Far fewer Mississippi residents would be killed on the roads if complex intersections in the state were replaced with roundabouts according to a report published on Oct. 30. A research team from the Minnesota Department of Transportation studied how many accidents took place at 144 junctions in the North Star State before and after roundabouts were built, and they discovered that fatalities fell dramatically while property damage crashes soared when traffic circles replaced stop signs and signals.
The findings of the MnDOT team may have been expected by road safety advocacy groups who have long lauded the safety benefits of roundabouts. Deadly accidents occur at intersections when the front of one vehicle traveling at speed strikes the side of another, but roundabouts virtually eliminate T-bone crashes because all of the traffic on them travels in the same direction. Roundabouts also reduce serious collisions by forcing drivers to slow down when entering them.
According to the MnDOT study, fatalities fell by 86 percent after roundabouts were built, but minor accidents that caused only property damage increased by as much as 200 percent. Property damage collisions were highest at roundabouts that feature two lanes of traffic at each approach. While the safety benefits of roundabouts are well established, they have been criticized in some circles because they confuse drivers, are challenging to navigate for tractor-trailer drivers and have been linked with higher pedestrian injury figures.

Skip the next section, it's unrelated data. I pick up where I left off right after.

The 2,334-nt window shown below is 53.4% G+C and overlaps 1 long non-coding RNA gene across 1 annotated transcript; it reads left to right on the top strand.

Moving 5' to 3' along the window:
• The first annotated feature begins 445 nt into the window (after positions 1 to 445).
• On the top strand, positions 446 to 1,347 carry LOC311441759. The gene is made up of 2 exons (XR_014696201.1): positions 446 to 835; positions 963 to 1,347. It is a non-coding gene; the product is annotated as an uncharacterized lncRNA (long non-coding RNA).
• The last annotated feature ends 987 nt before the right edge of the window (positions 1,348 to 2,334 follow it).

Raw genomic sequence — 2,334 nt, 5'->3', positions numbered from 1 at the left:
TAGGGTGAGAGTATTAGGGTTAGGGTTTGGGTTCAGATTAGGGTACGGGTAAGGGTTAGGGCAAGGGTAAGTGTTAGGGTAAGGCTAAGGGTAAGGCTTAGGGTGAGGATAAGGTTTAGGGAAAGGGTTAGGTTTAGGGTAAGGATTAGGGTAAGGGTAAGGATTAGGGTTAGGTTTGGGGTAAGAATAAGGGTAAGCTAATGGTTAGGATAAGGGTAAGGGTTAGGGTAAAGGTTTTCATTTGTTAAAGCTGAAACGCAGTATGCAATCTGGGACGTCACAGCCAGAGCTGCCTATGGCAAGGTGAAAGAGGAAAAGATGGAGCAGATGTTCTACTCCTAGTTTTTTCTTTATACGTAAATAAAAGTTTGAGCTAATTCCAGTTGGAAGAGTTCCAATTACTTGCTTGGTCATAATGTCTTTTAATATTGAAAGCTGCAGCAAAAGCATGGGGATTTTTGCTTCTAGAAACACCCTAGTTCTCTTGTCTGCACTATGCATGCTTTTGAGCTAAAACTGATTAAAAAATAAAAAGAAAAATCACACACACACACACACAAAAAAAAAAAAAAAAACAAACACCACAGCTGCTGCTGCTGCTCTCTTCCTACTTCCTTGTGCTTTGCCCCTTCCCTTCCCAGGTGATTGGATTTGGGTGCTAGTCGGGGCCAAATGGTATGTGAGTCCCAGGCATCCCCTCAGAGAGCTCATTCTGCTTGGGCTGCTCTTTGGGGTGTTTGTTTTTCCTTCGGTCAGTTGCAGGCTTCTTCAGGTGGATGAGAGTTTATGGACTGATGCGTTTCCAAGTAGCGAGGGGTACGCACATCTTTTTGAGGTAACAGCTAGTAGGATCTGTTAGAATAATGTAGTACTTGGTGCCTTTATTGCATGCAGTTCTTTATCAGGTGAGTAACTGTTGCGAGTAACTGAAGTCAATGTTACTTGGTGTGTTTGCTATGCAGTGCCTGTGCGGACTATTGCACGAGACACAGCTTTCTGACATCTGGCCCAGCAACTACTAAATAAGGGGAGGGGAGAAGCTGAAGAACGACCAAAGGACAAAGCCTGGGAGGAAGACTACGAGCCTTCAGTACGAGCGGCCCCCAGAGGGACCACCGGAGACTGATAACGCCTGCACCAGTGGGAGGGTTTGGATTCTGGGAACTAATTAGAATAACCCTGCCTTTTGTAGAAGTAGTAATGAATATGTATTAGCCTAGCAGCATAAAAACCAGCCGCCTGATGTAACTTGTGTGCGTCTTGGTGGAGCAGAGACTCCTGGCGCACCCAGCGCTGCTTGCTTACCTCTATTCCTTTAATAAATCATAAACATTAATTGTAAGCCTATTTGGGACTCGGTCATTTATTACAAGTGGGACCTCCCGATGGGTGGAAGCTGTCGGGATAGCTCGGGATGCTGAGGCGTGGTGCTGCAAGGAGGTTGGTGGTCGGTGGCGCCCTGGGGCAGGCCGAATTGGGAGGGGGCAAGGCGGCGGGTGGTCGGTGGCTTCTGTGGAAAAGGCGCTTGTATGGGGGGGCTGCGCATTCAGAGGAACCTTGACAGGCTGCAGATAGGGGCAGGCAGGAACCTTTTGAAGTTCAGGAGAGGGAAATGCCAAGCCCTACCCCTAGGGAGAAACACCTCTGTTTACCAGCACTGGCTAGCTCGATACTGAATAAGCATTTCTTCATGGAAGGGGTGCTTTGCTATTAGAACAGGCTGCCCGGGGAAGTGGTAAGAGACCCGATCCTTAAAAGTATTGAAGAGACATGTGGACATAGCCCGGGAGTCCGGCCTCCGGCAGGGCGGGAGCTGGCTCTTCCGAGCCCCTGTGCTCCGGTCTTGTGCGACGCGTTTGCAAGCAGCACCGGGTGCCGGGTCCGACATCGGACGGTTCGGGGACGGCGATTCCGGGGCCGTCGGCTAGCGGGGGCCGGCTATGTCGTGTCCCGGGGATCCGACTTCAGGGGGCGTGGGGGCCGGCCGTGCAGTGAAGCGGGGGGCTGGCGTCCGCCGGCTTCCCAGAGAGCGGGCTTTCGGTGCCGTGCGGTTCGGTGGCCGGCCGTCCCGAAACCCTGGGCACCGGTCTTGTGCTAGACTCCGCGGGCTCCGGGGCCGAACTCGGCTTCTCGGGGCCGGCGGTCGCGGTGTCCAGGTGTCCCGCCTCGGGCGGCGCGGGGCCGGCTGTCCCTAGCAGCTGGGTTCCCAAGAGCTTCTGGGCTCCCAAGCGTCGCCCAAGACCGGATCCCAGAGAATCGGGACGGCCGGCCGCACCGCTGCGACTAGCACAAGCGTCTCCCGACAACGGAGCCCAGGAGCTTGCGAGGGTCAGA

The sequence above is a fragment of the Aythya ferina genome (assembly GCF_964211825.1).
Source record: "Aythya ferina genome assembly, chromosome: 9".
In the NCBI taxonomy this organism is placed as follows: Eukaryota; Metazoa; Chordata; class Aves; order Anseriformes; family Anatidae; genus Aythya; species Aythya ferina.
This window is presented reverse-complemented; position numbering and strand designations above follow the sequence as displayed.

Accidents at intersections often occur when drivers ignore red lights or stop signs. Police investigations into this kind of collision are sometimes perfunctory when injuries are minor, and experienced personal injury attorneys may conduct additional inquiries to gather the evidence they need to establish liability in car accident lawsuits. These efforts could include canvassing the area for witnesses that may have been overlooked by police and viewing the footage recorded by nearby surveillance and traffic cameras.